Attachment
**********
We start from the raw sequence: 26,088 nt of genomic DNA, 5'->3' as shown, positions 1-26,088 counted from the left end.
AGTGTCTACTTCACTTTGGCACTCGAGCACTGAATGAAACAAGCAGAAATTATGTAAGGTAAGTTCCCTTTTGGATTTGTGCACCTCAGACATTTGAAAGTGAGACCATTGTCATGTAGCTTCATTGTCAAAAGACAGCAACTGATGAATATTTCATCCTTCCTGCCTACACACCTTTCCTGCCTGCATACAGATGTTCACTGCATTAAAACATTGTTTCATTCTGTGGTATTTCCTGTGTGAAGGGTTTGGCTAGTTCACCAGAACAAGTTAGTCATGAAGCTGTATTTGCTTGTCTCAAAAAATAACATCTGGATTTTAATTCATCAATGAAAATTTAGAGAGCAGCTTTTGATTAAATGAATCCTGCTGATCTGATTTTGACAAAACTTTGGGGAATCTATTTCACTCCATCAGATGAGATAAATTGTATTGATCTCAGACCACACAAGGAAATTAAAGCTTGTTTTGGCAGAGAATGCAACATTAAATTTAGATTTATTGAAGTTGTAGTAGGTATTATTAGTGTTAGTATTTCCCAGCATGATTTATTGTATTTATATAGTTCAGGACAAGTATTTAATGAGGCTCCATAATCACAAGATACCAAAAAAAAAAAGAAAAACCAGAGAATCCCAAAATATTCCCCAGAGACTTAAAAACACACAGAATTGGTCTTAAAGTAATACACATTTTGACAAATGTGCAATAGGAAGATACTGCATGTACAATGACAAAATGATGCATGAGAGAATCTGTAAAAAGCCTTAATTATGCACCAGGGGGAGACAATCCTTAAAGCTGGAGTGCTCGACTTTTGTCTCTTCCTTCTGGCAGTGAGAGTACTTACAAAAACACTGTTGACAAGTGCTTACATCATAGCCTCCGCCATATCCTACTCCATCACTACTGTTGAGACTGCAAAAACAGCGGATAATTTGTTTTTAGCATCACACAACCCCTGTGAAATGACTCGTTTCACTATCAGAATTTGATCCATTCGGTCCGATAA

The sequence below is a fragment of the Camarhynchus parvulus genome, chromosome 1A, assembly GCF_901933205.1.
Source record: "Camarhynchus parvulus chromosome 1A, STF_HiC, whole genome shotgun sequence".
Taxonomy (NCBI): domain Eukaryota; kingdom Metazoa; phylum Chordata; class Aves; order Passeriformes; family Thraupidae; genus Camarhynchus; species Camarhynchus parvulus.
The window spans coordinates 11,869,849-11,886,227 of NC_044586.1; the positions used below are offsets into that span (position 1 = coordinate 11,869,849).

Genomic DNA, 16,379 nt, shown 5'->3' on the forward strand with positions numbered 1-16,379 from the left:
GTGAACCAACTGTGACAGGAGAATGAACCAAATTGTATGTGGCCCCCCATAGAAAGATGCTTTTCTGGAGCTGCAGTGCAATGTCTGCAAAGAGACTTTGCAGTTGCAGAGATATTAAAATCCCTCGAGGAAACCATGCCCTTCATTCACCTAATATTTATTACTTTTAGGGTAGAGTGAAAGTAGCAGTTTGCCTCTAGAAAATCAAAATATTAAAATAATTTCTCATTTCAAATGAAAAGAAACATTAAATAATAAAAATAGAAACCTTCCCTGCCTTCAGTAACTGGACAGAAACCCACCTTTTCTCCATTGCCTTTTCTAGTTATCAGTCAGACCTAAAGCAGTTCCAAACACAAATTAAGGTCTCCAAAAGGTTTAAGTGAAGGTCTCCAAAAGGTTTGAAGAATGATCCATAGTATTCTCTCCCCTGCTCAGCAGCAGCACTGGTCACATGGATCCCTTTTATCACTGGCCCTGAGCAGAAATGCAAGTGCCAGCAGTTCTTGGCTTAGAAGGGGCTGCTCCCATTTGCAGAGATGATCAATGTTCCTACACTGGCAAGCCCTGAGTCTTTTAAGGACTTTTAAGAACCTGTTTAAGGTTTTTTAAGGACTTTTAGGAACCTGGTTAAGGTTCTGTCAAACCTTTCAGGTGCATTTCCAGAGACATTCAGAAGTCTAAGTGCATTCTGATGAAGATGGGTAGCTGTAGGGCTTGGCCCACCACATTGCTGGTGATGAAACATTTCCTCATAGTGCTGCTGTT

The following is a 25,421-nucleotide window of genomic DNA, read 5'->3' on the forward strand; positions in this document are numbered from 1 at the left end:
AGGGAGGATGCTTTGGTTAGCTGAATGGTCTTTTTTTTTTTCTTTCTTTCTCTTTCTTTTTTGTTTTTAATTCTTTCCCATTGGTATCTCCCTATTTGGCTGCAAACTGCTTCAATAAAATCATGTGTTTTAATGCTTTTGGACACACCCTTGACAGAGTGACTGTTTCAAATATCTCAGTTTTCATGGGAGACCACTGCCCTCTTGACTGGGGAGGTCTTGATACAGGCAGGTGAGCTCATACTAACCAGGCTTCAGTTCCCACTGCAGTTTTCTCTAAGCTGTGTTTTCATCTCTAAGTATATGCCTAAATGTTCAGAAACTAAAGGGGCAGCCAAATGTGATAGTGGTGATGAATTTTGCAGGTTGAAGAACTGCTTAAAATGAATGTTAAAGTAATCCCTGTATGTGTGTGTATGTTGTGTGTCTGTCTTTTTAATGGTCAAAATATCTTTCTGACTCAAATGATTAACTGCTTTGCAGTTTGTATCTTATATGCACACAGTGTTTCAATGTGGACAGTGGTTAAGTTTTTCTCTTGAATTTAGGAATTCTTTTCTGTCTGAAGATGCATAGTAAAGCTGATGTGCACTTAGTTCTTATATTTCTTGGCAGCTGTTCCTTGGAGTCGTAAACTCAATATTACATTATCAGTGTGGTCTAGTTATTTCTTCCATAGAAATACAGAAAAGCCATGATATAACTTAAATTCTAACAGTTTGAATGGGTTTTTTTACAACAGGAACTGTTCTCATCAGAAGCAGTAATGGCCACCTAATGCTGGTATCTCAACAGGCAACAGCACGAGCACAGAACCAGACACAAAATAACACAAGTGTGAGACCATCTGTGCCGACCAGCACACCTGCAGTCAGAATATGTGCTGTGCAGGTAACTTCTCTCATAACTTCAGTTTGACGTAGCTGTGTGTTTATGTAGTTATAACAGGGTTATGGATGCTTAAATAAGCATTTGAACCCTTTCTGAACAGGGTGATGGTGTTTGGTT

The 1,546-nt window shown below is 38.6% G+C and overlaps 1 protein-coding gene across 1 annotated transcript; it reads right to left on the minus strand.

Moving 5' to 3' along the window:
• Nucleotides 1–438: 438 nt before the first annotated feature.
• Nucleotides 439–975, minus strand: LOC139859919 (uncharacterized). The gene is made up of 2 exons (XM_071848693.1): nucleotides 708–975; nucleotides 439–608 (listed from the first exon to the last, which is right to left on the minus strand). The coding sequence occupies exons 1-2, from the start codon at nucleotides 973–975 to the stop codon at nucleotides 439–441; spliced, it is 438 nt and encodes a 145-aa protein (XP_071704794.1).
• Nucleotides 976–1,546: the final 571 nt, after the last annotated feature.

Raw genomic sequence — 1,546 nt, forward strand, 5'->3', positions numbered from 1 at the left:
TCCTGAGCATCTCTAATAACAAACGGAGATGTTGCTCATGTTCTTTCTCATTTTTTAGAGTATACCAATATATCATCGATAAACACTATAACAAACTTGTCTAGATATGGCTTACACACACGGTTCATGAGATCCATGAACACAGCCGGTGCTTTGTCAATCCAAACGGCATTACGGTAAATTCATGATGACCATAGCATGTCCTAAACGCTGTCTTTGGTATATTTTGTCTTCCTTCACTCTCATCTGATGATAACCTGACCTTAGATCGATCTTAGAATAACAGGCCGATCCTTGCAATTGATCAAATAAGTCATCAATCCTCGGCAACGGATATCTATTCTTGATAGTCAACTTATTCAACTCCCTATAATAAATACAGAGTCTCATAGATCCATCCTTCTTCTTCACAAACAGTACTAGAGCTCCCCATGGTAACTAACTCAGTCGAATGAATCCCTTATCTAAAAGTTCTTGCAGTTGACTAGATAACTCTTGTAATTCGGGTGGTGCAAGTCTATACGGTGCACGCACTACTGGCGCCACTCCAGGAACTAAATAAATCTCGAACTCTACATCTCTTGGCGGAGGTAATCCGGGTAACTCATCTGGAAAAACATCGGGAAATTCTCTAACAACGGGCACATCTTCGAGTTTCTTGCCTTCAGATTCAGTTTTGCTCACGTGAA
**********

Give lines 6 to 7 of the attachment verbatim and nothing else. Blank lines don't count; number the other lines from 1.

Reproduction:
The window spans coordinates 11,869,849-11,886,227 of NC_044586.1; the positions used below are offsets into that span (position 1 = coordinate 11,869,849).

Genomic DNA, 16,379 nt, shown 5'->3' on the forward strand with positions numbered 1-16,379 from the left: